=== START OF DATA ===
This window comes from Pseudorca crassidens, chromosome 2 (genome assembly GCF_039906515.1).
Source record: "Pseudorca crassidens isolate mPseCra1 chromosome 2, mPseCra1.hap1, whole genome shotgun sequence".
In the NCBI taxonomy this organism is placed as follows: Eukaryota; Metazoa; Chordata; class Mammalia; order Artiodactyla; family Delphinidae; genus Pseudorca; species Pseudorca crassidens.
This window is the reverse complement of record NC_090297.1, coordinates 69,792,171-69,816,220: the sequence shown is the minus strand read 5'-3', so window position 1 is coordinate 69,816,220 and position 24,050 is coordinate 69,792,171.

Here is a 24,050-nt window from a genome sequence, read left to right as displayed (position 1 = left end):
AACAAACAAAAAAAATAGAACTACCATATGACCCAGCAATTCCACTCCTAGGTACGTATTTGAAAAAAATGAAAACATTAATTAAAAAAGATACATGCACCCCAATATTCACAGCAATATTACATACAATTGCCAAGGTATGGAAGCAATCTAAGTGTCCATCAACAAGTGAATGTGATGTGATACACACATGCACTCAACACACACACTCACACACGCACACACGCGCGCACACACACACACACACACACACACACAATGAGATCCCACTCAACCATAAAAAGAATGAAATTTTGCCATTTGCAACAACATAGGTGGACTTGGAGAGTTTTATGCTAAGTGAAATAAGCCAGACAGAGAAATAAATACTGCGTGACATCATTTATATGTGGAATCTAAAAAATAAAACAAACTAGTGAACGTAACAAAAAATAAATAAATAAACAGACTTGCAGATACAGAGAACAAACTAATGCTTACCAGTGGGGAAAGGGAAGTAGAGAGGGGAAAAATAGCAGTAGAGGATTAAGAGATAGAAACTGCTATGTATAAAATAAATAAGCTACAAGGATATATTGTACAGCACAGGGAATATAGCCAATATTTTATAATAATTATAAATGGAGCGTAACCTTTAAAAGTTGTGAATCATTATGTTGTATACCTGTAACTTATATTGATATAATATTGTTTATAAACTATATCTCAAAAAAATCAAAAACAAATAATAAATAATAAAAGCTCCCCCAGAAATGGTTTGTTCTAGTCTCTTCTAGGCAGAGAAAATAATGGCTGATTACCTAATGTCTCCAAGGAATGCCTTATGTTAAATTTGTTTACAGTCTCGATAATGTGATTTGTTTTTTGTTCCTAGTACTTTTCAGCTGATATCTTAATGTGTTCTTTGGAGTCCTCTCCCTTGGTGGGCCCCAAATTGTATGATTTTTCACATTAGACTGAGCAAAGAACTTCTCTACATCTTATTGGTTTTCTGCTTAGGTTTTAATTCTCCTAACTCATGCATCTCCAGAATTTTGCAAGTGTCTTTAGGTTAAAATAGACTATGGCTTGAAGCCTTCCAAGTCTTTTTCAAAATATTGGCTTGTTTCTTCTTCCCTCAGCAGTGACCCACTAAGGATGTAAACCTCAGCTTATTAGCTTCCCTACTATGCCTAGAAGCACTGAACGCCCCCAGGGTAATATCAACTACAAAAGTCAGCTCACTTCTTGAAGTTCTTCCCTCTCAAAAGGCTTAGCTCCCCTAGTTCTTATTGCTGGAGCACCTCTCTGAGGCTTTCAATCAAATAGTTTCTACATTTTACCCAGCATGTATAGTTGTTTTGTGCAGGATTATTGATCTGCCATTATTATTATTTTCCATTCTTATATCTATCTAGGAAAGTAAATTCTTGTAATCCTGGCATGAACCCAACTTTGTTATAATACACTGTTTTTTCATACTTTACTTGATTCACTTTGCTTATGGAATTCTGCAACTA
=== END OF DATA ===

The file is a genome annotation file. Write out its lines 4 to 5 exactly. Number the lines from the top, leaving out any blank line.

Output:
This window is the reverse complement of record NC_090297.1, coordinates 69,792,171-69,816,220: the sequence shown is the minus strand read 5'-3', so window position 1 is coordinate 69,816,220 and position 24,050 is coordinate 69,792,171.

Here is a 24,050-nt window from a genome sequence, read left to right as displayed (position 1 = left end):